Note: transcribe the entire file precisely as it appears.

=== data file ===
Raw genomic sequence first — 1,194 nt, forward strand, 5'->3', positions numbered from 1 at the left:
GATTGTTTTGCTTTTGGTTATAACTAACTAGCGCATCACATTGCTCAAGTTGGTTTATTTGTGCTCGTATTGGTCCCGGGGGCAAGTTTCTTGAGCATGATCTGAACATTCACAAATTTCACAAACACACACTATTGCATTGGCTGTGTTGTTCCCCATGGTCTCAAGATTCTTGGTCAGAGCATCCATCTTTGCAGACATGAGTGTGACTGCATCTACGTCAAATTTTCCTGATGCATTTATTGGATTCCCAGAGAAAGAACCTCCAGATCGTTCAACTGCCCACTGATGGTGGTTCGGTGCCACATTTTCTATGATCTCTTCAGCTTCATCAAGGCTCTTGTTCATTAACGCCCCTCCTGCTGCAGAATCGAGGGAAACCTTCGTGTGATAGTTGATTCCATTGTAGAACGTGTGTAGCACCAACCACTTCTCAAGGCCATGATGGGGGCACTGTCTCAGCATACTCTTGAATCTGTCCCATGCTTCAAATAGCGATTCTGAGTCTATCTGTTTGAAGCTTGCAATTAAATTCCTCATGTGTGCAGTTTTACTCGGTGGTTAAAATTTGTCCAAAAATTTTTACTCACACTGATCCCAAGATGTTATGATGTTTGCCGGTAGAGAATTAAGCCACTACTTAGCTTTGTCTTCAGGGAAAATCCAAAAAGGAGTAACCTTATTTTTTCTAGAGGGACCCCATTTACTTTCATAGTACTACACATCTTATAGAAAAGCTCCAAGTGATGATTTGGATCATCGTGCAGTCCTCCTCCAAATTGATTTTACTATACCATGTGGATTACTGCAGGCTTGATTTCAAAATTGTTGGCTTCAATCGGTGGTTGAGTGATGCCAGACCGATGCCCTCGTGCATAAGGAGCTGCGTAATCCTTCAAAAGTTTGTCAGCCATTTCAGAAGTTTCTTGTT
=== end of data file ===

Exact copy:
Raw genomic sequence first — 1,194 nt, forward strand, 5'->3', positions numbered from 1 at the left:
GATTGTTTTGCTTTTGGTTATAACTAACTAGCGCATCACATTGCTCAAGTTGGTTTATTTGTGCTCGTATTGGTCCCGGGGGCAAGTTTCTTGAGCATGATCTGAACATTCACAAATTTCACAAACACACACTATTGCATTGGCTGTGTTGTTCCCCATGGTCTCAAGATTCTTGGTCAGAGCATCCATCTTTGCAGACATGAGTGTGACTGCATCTACGTCAAATTTTCCTGATGCATTTATTGGATTCCCAGAGAAAGAACCTCCAGATCGTTCAACTGCCCACTGATGGTGGTTCGGTGCCACATTTTCTATGATCTCTTCAGCTTCATCAAGGCTCTTGTTCATTAACGCCCCTCCTGCTGCAGAATCGAGGGAAACCTTCGTGTGATAGTTGATTCCATTGTAGAACGTGTGTAGCACCAACCACTTCTCAAGGCCATGATGGGGGCACTGTCTCAGCATACTCTTGAATCTGTCCCATGCTTCAAATAGCGATTCTGAGTCTATCTGTTTGAAGCTTGCAATTAAATTCCTCATGTGTGCAGTTTTACTCGGTGGTTAAAATTTGTCCAAAAATTTTTACTCACACTGATCCCAAGATGTTATGATGTTTGCCGGTAGAGAATTAAGCCACTACTTAGCTTTGTCTTCAGGGAAAATCCAAAAAGGAGTAACCTTATTTTTTCTAGAGGGACCCCATTTACTTTCATAGTACTACACATCTTATAGAAAAGCTCCAAGTGATGATTTGGATCATCGTGCAGTCCTCCTCCAAATTGATTTTACTATACCATGTGGATTACTGCAGGCTTGATTTCAAAATTGTTGGCTTCAATCGGTGGTTGAGTGATGCCAGACCGATGCCCTCGTGCATAAGGAGCTGCGTAATCCTTCAAAAGTTTGTCAGCCATTTCAGAAGTTTCTTGTT